Science Week was celebrated with lots of cool things to see and get involved with!
We would like to again thank all of the teachers that conducted these sessions and their Science and STEM Academy assistants. We would also like to acknowledge the efforts of the lab technicians who worked tirelessly to prepare all of the experiments
Recently, our Year 12 Chemistry students participated in the Victorian Titration Competition.
They used analytical techniques which they learn in their Year 12 Chemistry Course to accurately determine the concentration of ethanoic acid in vinegar. The students needed to use correct rinsing and proper titration technique to get a close to the true unknown concentration of the ethanoic acid as possible.
Our after school program this Term were themed around particular areas of Science. These workshops were not only educational, they were also loads of fun!
Children engaged in hands-on activities in our Science Laboratories which promoted curiosity, creativity and learning.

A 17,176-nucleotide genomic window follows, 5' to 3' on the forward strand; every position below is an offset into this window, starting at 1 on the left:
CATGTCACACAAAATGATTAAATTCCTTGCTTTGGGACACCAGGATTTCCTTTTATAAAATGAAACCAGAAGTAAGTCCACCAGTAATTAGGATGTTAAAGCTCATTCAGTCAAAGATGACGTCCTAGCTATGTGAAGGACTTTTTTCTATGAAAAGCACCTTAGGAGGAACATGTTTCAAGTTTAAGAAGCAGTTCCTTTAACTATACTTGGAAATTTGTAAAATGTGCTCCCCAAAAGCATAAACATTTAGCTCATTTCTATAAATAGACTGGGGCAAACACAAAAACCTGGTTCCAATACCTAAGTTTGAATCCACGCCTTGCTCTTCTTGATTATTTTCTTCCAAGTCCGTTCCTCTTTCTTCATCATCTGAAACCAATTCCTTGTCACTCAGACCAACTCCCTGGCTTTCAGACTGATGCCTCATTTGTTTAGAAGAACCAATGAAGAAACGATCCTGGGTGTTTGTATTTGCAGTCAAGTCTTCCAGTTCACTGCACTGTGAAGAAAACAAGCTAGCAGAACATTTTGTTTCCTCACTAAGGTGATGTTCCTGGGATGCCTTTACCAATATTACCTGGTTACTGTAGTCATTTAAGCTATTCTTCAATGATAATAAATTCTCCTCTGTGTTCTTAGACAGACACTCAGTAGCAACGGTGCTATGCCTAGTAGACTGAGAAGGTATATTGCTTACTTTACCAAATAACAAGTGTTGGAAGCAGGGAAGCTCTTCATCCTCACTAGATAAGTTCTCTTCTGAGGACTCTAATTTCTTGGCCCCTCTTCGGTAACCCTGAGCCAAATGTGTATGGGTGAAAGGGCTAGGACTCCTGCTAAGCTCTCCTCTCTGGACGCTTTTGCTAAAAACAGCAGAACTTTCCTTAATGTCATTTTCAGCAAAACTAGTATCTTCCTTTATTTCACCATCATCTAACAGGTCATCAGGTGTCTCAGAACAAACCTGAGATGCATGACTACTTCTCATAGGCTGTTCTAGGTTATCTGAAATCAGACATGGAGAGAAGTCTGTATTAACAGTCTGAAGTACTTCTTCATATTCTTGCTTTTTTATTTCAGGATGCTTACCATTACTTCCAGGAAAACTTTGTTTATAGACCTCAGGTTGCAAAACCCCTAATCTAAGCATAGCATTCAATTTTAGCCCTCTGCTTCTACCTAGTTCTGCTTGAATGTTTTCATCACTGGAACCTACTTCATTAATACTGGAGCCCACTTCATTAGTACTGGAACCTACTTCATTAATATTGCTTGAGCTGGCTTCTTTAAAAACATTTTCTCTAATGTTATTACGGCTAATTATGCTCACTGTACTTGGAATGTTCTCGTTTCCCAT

Week One was a lesson in Psychology where the children explored how sight can impact taste. In the first experiment, we took away the students sight with a blindfold to see if they could still guess the flavour of the skittle they were tasting. In the second experiment, they still had their sight, but what they were tasting had been altered in colour.
In Week Two the students were introduced to Physics through a fun activity which demonstrated the concept of frictionless motion by building hovercrafts! The hovercrafts were powered using air from a balloon to levitate craft made from a compact disk.
In Week Three the students made their own acid/base indicator with red cabbage! This Chemistry activity certainly had the kids saying, “Wow!” They learnt that red cabbage can be used as a pH indicator! They could tell if something was an acid or a base just by mixing it with red cabbage juice!
In Week Four the students leant about DNA. Through strawberry DNA extraction science experiment the children encouraged DNA strands to release from their cells and bind together so they could see them with their naked eye!
We hope our budding young scientists had as much fun as we did!